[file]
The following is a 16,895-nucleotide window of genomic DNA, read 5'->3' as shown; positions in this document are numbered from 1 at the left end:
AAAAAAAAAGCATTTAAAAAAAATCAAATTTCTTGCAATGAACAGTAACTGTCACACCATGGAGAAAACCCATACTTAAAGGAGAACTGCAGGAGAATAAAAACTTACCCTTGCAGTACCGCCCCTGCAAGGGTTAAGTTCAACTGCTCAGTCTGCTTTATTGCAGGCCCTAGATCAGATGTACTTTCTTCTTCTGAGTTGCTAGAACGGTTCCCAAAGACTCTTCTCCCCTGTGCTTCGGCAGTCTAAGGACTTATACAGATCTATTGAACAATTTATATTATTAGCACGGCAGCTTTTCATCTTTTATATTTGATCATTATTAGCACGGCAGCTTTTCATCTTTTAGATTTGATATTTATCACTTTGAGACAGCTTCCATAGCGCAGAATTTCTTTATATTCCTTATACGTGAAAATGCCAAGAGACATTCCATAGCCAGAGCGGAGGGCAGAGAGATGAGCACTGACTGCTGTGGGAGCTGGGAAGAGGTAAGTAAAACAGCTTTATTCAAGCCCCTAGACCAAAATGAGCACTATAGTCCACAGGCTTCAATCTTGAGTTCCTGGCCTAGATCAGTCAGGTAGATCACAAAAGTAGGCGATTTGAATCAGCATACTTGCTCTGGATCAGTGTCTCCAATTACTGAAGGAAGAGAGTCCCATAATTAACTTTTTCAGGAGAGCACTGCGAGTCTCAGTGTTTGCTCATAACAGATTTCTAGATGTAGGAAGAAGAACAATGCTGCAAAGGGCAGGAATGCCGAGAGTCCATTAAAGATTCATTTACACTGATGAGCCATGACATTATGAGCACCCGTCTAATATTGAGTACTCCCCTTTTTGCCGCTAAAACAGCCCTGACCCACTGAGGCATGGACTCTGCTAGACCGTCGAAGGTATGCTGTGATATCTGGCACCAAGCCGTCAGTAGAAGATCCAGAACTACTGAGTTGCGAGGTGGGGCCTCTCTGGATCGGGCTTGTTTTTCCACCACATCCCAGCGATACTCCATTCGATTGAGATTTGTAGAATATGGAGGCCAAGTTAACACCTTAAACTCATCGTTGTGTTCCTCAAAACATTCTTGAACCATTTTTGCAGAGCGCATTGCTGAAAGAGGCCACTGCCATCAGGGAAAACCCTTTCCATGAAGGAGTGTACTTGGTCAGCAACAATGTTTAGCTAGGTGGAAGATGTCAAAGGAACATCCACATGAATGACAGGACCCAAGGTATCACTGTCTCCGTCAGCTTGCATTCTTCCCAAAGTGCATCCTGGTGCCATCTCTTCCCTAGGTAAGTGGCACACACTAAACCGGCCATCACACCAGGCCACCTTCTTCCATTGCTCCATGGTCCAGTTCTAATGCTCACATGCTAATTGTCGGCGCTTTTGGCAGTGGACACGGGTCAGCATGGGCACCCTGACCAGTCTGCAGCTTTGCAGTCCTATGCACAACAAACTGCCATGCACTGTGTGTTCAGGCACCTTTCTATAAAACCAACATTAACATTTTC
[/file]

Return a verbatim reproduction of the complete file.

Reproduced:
The following is a 16,895-nucleotide window of genomic DNA, read 5'->3' as shown; positions in this document are numbered from 1 at the left end:
AAAAAAAAAGCATTTAAAAAAAATCAAATTTCTTGCAATGAACAGTAACTGTCACACCATGGAGAAAACCCATACTTAAAGGAGAACTGCAGGAGAATAAAAACTTACCCTTGCAGTACCGCCCCTGCAAGGGTTAAGTTCAACTGCTCAGTCTGCTTTATTGCAGGCCCTAGATCAGATGTACTTTCTTCTTCTGAGTTGCTAGAACGGTTCCCAAAGACTCTTCTCCCCTGTGCTTCGGCAGTCTAAGGACTTATACAGATCTATTGAACAATTTATATTATTAGCACGGCAGCTTTTCATCTTTTATATTTGATCATTATTAGCACGGCAGCTTTTCATCTTTTAGATTTGATATTTATCACTTTGAGACAGCTTCCATAGCGCAGAATTTCTTTATATTCCTTATACGTGAAAATGCCAAGAGACATTCCATAGCCAGAGCGGAGGGCAGAGAGATGAGCACTGACTGCTGTGGGAGCTGGGAAGAGGTAAGTAAAACAGCTTTATTCAAGCCCCTAGACCAAAATGAGCACTATAGTCCACAGGCTTCAATCTTGAGTTCCTGGCCTAGATCAGTCAGGTAGATCACAAAAGTAGGCGATTTGAATCAGCATACTTGCTCTGGATCAGTGTCTCCAATTACTGAAGGAAGAGAGTCCCATAATTAACTTTTTCAGGAGAGCACTGCGAGTCTCAGTGTTTGCTCATAACAGATTTCTAGATGTAGGAAGAAGAACAATGCTGCAAAGGGCAGGAATGCCGAGAGTCCATTAAAGATTCATTTACACTGATGAGCCATGACATTATGAGCACCCGTCTAATATTGAGTACTCCCCTTTTTGCCGCTAAAACAGCCCTGACCCACTGAGGCATGGACTCTGCTAGACCGTCGAAGGTATGCTGTGATATCTGGCACCAAGCCGTCAGTAGAAGATCCAGAACTACTGAGTTGCGAGGTGGGGCCTCTCTGGATCGGGCTTGTTTTTCCACCACATCCCAGCGATACTCCATTCGATTGAGATTTGTAGAATATGGAGGCCAAGTTAACACCTTAAACTCATCGTTGTGTTCCTCAAAACATTCTTGAACCATTTTTGCAGAGCGCATTGCTGAAAGAGGCCACTGCCATCAGGGAAAACCCTTTCCATGAAGGAGTGTACTTGGTCAGCAACAATGTTTAGCTAGGTGGAAGATGTCAAAGGAACATCCACATGAATGACAGGACCCAAGGTATCACTGTCTCCGTCAGCTTGCATTCTTCCCAAAGTGCATCCTGGTGCCATCTCTTCCCTAGGTAAGTGGCACACACTAAACCGGCCATCACACCAGGCCACCTTCTTCCATTGCTCCATGGTCCAGTTCTAATGCTCACATGCTAATTGTCGGCGCTTTTGGCAGTGGACACGGGTCAGCATGGGCACCCTGACCAGTCTGCAGCTTTGCAGTCCTATGCACAACAAACTGCCATGCACTGTGTGTTCAGGCACCTTTCTATAAAACCAACATTAACATTTTC